Polykleitos and critics.


Polykleitos and critics.

The name of Polykleitos became nominal among great quantity of sculptors of Ancient Greece long ago. When this name is mentioned anyone who is interested in art is sure to remember his immortal creations – the statue of Doryphoros and the statue of Diadumenos. These statues were in fact the summit of Polykleitos’ creative work. This great sculptor was taught the craftsmanship of sculpturing by Ageladas Argos himself. It is curious that another great sculptor of Ancient Greece Phidias was taught by the same master.

Polykleitos displayed a passion for harmony and perfection even in his early childhood. Thus it’s no wonder that he had tried to express his vision of harmony by all means ever since he started to learn the craftsmanship of sculpturing. Polykleitos was the first who decided to put Pythagoras’ mathematical researches into practice, realizing them in sculptures, calculating the exact correlation of different elements and parts of body, and also bringing into correlation separated parts of body and a general length of the statue. Sometimes for Polykleitos thinking over the composition and the position of statue’s body took much more time than the process of sculpture itself. Such a punctilious method of approaching couldn’t but remain unnoticed.

Unfortunately, at the beginning of Polykleitos’ creative development, a young sculptor didn’t manage to escape thorough criticism – criticism which was sharp, hard on the target and sometimes even just stupid.

Thus, despite the fact that even the very first works of the sculptor were quite daring and one could feel good inclinations of a great creator, the harmony of bodies and symmetry, still there were always a lot of critics standing in the way. It is common knowledge that critics are people who can’t doing something but they like to criticize with zeal and judge severely those who can actually do this ‘something’. Some specialists in the field of human psychology claim that critics are driven by plain envy.

Once Polykleitos, who was sure that his sculptures were harmonic and great, got bored with hearing reproaches and remarks of any critic (even third-rate and worthless ones), he made up his mind to carry out one labour-intensive and fundamental experiment. During several months he secretly, hiding from curious eyes, was sculpting two statues. The great master paid much attention to them during their creation, he strive for ideality. His hard labour came to an end and success crowned his efforts – these two statues were actually very beautiful. Everything indicated that the statues were sculpted by the hand of a genious – symmetry, harmony, composition. The sculptor’s cunning plan consisted in the fact that both statues were as like as two peas.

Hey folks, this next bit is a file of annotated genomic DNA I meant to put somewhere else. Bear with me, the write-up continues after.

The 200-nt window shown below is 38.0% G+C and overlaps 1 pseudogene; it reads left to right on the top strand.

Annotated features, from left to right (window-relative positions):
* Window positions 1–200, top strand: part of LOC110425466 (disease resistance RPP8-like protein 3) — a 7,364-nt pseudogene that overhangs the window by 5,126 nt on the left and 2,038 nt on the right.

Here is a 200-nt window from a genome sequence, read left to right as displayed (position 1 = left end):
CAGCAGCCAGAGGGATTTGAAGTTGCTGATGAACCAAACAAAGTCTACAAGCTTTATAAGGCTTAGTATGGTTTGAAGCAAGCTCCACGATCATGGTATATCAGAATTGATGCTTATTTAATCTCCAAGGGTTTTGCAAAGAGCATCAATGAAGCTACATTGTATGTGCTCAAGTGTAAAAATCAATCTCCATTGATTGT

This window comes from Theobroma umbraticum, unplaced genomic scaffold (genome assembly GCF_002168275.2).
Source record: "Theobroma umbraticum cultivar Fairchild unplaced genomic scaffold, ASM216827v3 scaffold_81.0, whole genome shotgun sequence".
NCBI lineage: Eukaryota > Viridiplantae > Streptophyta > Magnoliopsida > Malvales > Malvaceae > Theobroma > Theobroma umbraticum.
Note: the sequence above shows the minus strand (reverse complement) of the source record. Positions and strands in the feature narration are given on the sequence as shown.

After finishing his work, Polykeitos hid one of the statues safely in his studio, and exposed another so that everyone could view it as long as they wanted to. Days and nights all sorts of critics, experts and connoisseurs of art crowded in front of this new statue, giving advice to one of the best sculptors of the world. Polykleitos didn’t prove anything to critics this time, didn’t explain anything about symmetry or exact mathematical calculation. He just remade the sculpture in such a way as all those critics asked him to.

Several months later the statue was remade completely (critics displayed their own vision of a great beauty). Another one was still in the sculptor’s studio – he cautiously and with care concealed from view in the dark of his studio – so beautiful, undamaged and untouched. Finally Polykleitos exposed the two statues so that the Greek could compare the original ad the one which was remodeled.

People made wry faces and curled their lips when looking at the first statues and they only wondered where the sculptor had found enough courage and foolishness to expose such an abominable statue. But then again they all agreed with each other on the fact that the second statue which stood nearby was really beautiful and harmonious.

When Polykleitos saw such a reaction, he announced: ‘The first statue you can safely and wth every reason call your own work, since it became like this due to your recommendations, hints and pieces of advice. And the second one can be considered to be truly mine.